Report Index


Jack Ball
Lecturer of Entrepreneurial Studies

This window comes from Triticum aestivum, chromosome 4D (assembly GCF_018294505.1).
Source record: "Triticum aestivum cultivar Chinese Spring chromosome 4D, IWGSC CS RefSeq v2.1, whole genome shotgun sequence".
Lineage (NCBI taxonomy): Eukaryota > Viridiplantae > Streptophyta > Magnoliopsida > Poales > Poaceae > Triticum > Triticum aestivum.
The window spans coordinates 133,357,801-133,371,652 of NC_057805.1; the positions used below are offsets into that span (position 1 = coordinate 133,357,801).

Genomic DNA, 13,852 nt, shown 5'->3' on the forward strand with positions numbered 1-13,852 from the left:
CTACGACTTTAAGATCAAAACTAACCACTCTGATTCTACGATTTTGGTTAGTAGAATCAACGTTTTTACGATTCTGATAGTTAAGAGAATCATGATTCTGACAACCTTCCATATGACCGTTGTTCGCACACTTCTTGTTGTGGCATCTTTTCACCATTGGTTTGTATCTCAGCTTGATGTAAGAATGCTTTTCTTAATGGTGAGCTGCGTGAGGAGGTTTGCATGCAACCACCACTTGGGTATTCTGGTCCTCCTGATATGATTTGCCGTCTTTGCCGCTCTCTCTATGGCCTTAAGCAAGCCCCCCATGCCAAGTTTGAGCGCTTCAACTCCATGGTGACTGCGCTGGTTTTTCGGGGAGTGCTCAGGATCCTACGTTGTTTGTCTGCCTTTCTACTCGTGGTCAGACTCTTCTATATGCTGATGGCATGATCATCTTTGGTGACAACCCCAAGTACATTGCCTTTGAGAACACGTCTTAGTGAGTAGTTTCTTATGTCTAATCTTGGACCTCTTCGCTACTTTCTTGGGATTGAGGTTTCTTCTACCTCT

Start-up companies search for the right thing to do. Established companies execute on a well-established plan. So says Jack Ball, an adjunct professor of entrepreneurial studies who brings 40 years of business consulting experience to the Zell Lurie Institute. Nowhere is that distinction more important than in marketing. “As an entrepreneur, you have a small amount of money, and you have to make a major impact in the shortest possible time before it runs out,”he says. “You can't afford to commission elaborate market surveys or build lengthy marketing plans, because you're still trying to find the right market niche and customer base for your product.” In his graduate-level course, Marketing for Entrepreneurs, Ball provides MBA students with a comprehensive road map for commercializing a product in an entrepreneurial enterprise. The sequence begins with developing a product that solves a real problem and offers customers a solution they are willing to pay for. It culminates with writing a “pitch deck”for the commercial aspects of the company that gives potential investors concrete details about who, what, when, where and how the product actually will be marketed and sold. At each important juncture during the course, guest lecturers are invited to impart their entrepreneurial insights on such topics as electronic-marketing techniques and cost-effective sales strategies. “I also share a lot of anecdotal experiences drawn from my work with start-up companies over the past 12 years,”say Ball, who is the president of Tyball Associates, as well as an independent consultant to the biotechnology industry and a board member at six companies and one nonprofit organization. In addition, he serves as mentor-in-resident at the U-M Office of Technology Transfer, where he helps faculty and staff members take their patented inventions through the commercialization process. “What sets the Zell Lurie Institute apart from other entrepreneurial-studies programs is that its students have an opportunity to interact with actual entrepreneurs,”Ball says. “This adds a dose of reality to their education.”